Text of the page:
Ultimately, no matter how good your hardware design is in terms of spot-on feature set, flexibility and scalability, it can all be let down by poor and inefficient driver software or a lack of compatible content. But again this is an area where Imagination can fall back on many years of solid experience and an impeccable track record of delivering support across the leading operating systems and APIs, and being the driving force behind the largest mobile graphics ecosystem in the industry.
The best software optimization and development team in mobile graphics
Imagination Technologies’ driver software teams are dedicated to delivering the best possible experience for end users, and this ranges from delivering the best possible software compatibility, to the best performance to the best possible battery life.
Efforts from our teams cover a wide range of different optimisation requirements including numerous CPU architectures, such as MIPS, ARM, x86, PowerPC and even several custom processor architectures over the years.
But equally, optimisation efforts are required across a wide range of PowerVR GPU architectures (Series5, Series5XT and Series6) and – on top of that – an enormously wide range of performance points (from single pipelines to multi-core multi-pipelined designs).
While much of the GPU software stack is unified, we recognize that one size does not fit all usage cases, and we use both compile time options as well as dynamic heuristics to ensure that within specific (sometimes variable) system conditions, the GPU always manages to deliver the best possible results.
And last, but definitely not least, there are the actual optimisation of the various graphics APIs and the OS integration, which covers both Khronos APIs in Linux (actually a very wide range of Linux variants), Android and even Real Time Operating Systems (for example Nucleus from Mentor Graphics), but also the Microsoft DirectX 11 API and driver interface for mobile, embedded as well as desktop Windows operating systems.
Optimisation of the API implementation may come as a surprise, but real world API usage is variable and occasionally unexpected, especially for new APIs (such as OpenGL ES 2.0 years ago and OpenGL ES 3.0 today). This is because it’s never possible to perfectly predict how developers will practically use the API interfaces. It’s important to recognise that performance optimisations should always be generic and not application-focussed, after all benchmark recognition and hand-optimised shader replacements will not help real world usage scenarios.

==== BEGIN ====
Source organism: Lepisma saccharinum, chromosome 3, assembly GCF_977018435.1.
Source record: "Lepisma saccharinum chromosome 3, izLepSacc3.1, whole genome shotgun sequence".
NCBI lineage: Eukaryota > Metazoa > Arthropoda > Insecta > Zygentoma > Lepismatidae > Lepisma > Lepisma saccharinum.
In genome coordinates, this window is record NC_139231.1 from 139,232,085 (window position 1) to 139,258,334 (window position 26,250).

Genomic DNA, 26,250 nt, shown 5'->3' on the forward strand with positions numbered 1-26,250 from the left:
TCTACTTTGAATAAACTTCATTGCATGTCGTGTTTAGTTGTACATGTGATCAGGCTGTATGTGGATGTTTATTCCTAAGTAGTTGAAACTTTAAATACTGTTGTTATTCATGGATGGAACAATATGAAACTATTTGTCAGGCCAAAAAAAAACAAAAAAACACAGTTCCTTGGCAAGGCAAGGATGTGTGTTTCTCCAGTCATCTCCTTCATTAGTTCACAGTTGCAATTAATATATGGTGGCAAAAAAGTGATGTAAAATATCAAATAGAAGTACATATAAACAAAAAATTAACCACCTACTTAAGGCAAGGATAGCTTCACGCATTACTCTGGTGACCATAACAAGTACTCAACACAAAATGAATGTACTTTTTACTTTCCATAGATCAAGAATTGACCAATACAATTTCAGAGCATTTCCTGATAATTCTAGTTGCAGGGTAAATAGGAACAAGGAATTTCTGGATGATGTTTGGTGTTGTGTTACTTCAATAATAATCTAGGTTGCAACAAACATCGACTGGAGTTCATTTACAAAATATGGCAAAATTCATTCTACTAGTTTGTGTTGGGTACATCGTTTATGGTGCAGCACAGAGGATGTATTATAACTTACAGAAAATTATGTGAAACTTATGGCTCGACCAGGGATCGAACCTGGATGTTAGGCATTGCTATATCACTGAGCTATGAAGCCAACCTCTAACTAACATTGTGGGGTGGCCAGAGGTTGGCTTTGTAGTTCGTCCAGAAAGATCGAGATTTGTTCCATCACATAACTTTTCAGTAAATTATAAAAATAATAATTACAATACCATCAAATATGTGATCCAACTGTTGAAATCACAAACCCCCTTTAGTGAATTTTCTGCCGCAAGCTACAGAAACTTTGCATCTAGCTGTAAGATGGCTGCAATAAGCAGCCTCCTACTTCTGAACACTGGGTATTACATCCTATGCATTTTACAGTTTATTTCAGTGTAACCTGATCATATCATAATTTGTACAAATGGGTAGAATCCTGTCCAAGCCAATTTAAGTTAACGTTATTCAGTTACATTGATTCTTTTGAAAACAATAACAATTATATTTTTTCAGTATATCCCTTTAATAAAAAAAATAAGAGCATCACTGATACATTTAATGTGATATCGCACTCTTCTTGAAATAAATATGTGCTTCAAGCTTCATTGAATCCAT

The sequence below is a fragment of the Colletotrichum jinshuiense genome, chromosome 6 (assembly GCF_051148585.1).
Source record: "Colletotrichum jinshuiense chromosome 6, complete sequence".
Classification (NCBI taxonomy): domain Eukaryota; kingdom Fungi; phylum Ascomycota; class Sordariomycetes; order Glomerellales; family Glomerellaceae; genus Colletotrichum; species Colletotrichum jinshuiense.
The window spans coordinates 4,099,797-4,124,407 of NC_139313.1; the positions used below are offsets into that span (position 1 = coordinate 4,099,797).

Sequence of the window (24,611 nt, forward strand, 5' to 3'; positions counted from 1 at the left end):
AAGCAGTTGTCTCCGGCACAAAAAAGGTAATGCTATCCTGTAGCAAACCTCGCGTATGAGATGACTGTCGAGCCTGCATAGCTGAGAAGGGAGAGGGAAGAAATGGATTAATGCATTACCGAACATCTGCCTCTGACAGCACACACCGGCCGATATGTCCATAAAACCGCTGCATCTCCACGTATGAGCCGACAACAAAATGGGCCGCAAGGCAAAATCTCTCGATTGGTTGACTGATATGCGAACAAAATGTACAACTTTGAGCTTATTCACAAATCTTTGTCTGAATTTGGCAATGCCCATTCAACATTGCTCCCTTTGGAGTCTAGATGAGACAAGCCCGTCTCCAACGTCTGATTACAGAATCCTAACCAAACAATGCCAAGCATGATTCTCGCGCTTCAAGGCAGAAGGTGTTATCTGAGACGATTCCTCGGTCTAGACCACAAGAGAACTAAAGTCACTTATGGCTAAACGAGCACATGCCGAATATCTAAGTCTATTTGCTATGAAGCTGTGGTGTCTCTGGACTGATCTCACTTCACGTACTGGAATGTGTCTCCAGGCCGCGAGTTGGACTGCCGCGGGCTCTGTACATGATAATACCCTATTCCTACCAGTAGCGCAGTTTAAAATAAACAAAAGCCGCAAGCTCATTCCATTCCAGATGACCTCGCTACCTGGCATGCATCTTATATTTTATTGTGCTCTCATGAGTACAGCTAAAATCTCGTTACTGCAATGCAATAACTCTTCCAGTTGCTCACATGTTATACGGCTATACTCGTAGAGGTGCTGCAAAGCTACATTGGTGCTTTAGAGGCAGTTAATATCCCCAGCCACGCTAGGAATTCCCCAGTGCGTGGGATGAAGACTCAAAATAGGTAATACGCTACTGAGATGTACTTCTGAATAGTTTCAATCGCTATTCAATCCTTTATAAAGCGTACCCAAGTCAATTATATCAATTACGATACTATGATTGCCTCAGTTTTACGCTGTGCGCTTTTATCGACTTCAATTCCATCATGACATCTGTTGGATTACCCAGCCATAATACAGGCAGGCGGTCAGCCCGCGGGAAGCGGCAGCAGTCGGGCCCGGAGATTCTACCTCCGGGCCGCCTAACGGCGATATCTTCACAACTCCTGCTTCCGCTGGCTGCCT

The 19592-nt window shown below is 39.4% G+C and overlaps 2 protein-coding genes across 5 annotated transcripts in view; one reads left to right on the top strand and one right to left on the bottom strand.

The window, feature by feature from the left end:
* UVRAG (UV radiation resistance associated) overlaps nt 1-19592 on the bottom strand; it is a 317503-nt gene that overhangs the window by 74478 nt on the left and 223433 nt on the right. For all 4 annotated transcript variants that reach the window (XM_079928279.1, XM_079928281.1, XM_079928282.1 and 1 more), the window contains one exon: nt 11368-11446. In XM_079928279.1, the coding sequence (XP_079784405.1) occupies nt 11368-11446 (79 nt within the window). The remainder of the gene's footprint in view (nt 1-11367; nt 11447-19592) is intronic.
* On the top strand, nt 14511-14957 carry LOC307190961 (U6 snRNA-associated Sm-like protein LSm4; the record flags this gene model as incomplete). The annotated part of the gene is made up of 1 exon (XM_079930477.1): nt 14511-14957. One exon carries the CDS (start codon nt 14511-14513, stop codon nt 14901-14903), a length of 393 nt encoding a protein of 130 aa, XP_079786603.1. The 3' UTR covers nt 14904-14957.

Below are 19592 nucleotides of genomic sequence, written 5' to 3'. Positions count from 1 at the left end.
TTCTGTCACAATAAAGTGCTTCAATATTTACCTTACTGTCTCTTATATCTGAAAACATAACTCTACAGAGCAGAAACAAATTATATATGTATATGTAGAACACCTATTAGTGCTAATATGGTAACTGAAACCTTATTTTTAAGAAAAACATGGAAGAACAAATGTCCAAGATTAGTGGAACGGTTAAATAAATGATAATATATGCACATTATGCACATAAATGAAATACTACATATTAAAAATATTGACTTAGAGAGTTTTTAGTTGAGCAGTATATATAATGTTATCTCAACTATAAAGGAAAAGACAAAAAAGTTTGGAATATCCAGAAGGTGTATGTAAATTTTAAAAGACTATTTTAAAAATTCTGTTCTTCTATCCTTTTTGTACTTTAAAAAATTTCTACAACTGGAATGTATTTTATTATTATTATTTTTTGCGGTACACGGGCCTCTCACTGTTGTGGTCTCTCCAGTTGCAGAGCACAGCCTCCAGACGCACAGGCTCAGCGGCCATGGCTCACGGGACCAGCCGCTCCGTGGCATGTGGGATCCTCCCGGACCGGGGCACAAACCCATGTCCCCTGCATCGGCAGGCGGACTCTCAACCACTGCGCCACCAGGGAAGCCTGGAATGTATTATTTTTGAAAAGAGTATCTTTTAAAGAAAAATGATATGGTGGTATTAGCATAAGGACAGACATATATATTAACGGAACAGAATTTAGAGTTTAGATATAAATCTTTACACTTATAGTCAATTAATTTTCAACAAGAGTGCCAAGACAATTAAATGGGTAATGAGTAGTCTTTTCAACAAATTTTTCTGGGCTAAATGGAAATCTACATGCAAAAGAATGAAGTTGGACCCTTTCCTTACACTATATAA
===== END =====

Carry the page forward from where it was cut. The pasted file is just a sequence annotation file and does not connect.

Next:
The integration optimisation of operating systems is a constant race of ensuring the best possible results on always-evolving requirements from extensions to different memory management schemes to compositor enhancements, as OEMs always want to ship with the very latest version of, for example, the Android OS.
Finally, as I have already mentioned in previous posts, there is also the effort of supporting new APIs, be it OpenVG support many years ago (hardly relevant anymore, as all user experiences today expect 3D functionality) or today’s requirement for GPU compute through Khronos OpenCL or Android’s Renderscript/Filterscript.
Without the daily efforts of our driver teams, the PowerVR hardware would not be where it is today and this is a fact which is all too often forgotten. We all obsess over hardware performance and feature sets, but in doing so ignore the essential impact that software has on the final consumer experience.
Of course even at the software level, efficiency comes into play from two angles: first in driving the PowerVR hardware as efficiently as possible, but likely even more importantly, doing it with minimal CPU workload.
Imagination’s teams strive to achieve efficiency across all aspects of hardware and software development, leading to the recognised highest performance as well as power efficiency of our designs.
In my final blog post of this series, I will discuss how the PowerVR Insider ecosystem has grown to be the largest mobile graphics development program in existence today.
If you have any questions or feedback about Imagination’s graphics IP, please use the comments box below. To keep up to date with the latest developments on PowerVR, follow us on Twitter (@GPUCompute, @PowerVRInsider and @ImaginationPR) and subscribe to our blog feed.
‘Understanding PowerVR’ is an on-going, multi-part series of blog posts from Kristof Beets, Imagination’s Senior Business Development Manager for PowerVR. These articles not only focus on the features that make PowerVR GPUs great, but also provide a detailed look at graphics hardware architectures and software ecosystems in mobile markets.
If you’ve missed any of the posts, here are some backlinks:
- PowerVR GPUs and graphics API standards (part 1)
- PowerVR GPUs and graphics API standards (part 2)
- PowerVR and GPU compute (part 3)
- PowerVR, TBDR and architecture efficiency (part 4)
- Multithreading, multitasking ALUs, the MicroKernel and core scalability (part 5)
- PVRTC, PVRTC2 and texture compression (part 6)
- YUV colour space conversions and the 2D core (part 7)
- PowerVR’s market leading fillrate efficiency (part 8)
- PowerVR’s hardware is nothing without software optimization (part 9)
- The PowerVR Insider ecosystem and final thoughts (part 10)